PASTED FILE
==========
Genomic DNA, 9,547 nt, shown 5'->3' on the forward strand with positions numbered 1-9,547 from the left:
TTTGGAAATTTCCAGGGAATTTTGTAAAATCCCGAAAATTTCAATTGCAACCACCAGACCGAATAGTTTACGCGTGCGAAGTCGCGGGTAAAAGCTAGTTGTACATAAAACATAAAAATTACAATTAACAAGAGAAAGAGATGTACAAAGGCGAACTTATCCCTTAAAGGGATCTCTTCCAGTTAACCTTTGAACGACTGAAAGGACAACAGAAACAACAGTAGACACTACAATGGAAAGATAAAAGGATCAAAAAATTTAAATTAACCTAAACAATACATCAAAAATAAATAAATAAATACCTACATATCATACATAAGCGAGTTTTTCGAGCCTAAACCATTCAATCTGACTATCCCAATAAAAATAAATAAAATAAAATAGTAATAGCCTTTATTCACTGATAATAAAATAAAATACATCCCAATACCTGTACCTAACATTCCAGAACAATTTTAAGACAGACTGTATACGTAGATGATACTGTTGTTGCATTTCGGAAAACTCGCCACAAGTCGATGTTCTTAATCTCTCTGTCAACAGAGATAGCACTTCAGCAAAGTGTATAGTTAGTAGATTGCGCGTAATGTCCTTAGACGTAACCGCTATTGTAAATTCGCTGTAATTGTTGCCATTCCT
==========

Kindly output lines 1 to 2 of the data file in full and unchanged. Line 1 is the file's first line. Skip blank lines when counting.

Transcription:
Genomic DNA, 9,547 nt, shown 5'->3' on the forward strand with positions numbered 1-9,547 from the left:
TTTGGAAATTTCCAGGGAATTTTGTAAAATCCCGAAAATTTCAATTGCAACCACCAGACCGAATAGTTTACGCGTGCGAAGTCGCGGGTAAAAGCTAGTTGTACATAAAACATAAAAATTACAATTAACAAGAGAAAGAGATGTACAAAGGCGAACTTATCCCTTAAAGGGATCTCTTCCAGTTAACCTTTGAACGACTGAAAGGACAACAGAAACAACAGTAGACACTACAATGGAAAGATAAAAGGATCAAAAAATTTAAATTAACCTAAACAATACATCAAAAATAAATAAATAAATACCTACATATCATACATAAGCGAGTTTTTCGAGCCTAAACCATTCAATCTGACTATCCCAATAAAAATAAATAAAATAAAATAGTAATAGCCTTTATTCACTGATAATAAAATAAAATACATCCCAATACCTGTACCTAACATTCCAGAACAATTTTAAGACAGACTGTATACGTAGATGATACTGTTGTTGCATTTCGGAAAACTCGCCACAAGTCGATGTTCTTAATCTCTCTGTCAACAGAGATAGCACTTCAGCAAAGTGTATAGTTAGTAGATTGCGCGTAATGTCCTTAGACGTAACCGCTATTGTAAATTCGCTGTAATTGTTGCCATTCCT